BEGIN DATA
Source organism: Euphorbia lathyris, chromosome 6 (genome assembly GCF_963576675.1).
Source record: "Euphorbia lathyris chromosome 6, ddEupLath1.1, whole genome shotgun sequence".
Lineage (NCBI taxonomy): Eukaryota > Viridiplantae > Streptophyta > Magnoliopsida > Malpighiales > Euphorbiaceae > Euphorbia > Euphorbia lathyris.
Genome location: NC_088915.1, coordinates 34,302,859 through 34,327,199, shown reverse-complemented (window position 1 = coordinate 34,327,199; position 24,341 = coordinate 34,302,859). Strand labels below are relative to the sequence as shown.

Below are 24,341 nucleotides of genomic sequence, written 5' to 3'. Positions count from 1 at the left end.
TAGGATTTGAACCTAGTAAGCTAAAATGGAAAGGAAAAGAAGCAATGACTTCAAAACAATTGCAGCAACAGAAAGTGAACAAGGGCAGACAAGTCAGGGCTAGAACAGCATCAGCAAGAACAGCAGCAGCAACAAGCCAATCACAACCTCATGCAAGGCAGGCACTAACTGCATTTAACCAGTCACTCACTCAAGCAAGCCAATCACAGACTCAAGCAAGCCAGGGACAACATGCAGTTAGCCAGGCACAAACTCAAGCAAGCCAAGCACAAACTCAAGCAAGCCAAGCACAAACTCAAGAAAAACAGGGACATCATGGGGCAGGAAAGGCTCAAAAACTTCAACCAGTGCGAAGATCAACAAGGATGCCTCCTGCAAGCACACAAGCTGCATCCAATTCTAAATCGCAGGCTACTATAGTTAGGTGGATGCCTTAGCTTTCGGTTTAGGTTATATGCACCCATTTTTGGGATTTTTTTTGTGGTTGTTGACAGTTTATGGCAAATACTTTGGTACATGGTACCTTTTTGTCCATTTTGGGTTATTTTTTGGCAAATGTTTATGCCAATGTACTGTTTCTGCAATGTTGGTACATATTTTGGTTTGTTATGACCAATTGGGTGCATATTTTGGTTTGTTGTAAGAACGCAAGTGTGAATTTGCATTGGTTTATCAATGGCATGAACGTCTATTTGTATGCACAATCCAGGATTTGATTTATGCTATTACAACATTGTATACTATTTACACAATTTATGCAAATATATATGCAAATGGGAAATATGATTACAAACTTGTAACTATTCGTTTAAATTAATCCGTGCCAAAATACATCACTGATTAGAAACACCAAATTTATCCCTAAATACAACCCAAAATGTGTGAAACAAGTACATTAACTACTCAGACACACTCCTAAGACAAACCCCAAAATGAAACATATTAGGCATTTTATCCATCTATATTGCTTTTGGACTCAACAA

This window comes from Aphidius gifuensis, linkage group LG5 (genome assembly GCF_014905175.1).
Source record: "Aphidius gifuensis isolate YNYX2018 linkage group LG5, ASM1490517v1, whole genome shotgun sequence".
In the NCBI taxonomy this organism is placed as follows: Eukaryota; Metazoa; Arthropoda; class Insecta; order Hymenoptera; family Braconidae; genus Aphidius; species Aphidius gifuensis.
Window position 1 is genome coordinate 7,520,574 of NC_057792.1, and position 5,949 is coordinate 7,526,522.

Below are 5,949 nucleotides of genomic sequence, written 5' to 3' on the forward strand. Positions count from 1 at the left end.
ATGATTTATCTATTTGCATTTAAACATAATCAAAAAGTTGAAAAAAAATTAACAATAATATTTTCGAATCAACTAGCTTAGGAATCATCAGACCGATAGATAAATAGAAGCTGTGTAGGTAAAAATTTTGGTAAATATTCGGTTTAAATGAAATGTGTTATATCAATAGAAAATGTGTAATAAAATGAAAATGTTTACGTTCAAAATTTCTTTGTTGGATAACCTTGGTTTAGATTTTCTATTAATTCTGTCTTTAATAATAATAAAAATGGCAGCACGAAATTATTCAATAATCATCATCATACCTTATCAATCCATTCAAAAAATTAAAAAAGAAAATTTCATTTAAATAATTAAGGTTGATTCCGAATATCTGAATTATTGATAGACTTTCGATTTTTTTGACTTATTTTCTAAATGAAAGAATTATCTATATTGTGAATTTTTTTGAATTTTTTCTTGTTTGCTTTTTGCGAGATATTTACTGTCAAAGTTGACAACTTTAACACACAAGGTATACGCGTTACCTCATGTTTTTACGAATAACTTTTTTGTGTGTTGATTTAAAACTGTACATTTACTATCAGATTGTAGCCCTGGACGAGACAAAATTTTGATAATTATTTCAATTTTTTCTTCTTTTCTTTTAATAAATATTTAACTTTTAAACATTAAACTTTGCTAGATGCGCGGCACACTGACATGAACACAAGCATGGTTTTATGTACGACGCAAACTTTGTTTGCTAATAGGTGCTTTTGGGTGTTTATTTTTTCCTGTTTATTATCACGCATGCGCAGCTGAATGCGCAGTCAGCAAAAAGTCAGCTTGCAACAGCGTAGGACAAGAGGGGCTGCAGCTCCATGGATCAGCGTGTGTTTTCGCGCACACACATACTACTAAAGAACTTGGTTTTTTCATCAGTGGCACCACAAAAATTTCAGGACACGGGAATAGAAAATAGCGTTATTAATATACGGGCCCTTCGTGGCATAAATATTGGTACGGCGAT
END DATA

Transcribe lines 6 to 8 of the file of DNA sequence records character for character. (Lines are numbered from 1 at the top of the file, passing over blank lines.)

TAGGATTTGAACCTAGTAAGCTAAAATGGAAAGGAAAAGAAGCAATGACTTCAAAACAATTGCAGCAACAGAAAGTGAACAAGGGCAGACAAGTCAGGGCTAGAACAGCATCAGCAAGAACAGCAGCAGCAACAAGCCAATCACAACCTCATGCAAGGCAGGCACTAACTGCATTTAACCAGTCACTCACTCAAGCAAGCCAATCACAGACTCAAGCAAGCCAGGGACAACATGCAGTTAGCCAGGCACAAACTCAAGCAAGCCAAGCACAAACTCAAGCAAGCCAAGCACAAACTCAAGAAAAACAGGGACATCATGGGGCAGGAAAGGCTCAAAAACTTCAACCAGTGCGAAGATCAACAAGGATGCCTCCTGCAAGCACACAAGCTGCATCCAATTCTAAATCGCAGGCTACTATAGTTAGGTGGATGCCTTAGCTTTCGGTTTAGGTTATATGCACCCATTTTTGGGATTTTTTTTGTGGTTGTTGACAGTTTATGGCAAATACTTTGGTACATGGTACCTTTTTGTCCATTTTGGGTTATTTTTTGGCAAATGTTTATGCCAATGTACTGTTTCTGCAATGTTGGTACATATTTTGGTTTGTTATGACCAATTGGGTGCATATTTTGGTTTGTTGTAAGAACGCAAGTGTGAATTTGCATTGGTTTATCAATGGCATGAACGTCTATTTGTATGCACAATCCAGGATTTGATTTATGCTATTACAACATTGTATACTATTTACACAATTTATGCAAATATATATGCAAATGGGAAATATGATTACAAACTTGTAACTATTCGTTTAAATTAATCCGTGCCAAAATACATCACTGATTAGAAACACCAAATTTATCCCTAAATACAACCCAAAATGTGTGAAACAAGTACATTAACTACTCAGACACACTCCTAAGACAAACCCCAAAATGAAACATATTAGGCATTTTATCCATCTATATTGCTTTTGGACTCAACAA

This window comes from Aphidius gifuensis, linkage group LG5 (genome assembly GCF_014905175.1).
Source record: "Aphidius gifuensis isolate YNYX2018 linkage group LG5, ASM1490517v1, whole genome shotgun sequence".